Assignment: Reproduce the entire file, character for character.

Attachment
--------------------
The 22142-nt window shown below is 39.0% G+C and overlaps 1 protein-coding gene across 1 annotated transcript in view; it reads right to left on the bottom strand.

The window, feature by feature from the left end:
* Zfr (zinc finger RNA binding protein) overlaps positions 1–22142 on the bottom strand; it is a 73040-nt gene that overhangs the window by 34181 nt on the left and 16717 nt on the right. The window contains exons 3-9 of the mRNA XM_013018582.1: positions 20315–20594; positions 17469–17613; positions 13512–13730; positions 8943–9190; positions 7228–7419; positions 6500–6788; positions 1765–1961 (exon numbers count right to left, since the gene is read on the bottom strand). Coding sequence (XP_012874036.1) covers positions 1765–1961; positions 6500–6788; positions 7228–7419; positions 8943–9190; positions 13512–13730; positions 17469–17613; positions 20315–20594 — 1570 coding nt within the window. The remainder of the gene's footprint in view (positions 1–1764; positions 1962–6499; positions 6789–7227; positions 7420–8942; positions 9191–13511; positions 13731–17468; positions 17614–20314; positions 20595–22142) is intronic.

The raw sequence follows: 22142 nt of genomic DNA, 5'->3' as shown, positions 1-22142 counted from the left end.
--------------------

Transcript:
The 22142-nt window shown below is 39.0% G+C and overlaps 1 protein-coding gene across 1 annotated transcript in view; it reads right to left on the bottom strand.

The window, feature by feature from the left end:
* Zfr (zinc finger RNA binding protein) overlaps positions 1–22142 on the bottom strand; it is a 73040-nt gene that overhangs the window by 34181 nt on the left and 16717 nt on the right. The window contains exons 3-9 of the mRNA XM_013018582.1: positions 20315–20594; positions 17469–17613; positions 13512–13730; positions 8943–9190; positions 7228–7419; positions 6500–6788; positions 1765–1961 (exon numbers count right to left, since the gene is read on the bottom strand). Coding sequence (XP_012874036.1) covers positions 1765–1961; positions 6500–6788; positions 7228–7419; positions 8943–9190; positions 13512–13730; positions 17469–17613; positions 20315–20594 — 1570 coding nt within the window. The remainder of the gene's footprint in view (positions 1–1764; positions 1962–6499; positions 6789–7227; positions 7420–8942; positions 9191–13511; positions 13731–17468; positions 17614–20314; positions 20595–22142) is intronic.

The raw sequence follows: 22142 nt of genomic DNA, 5'->3' as shown, positions 1-22142 counted from the left end.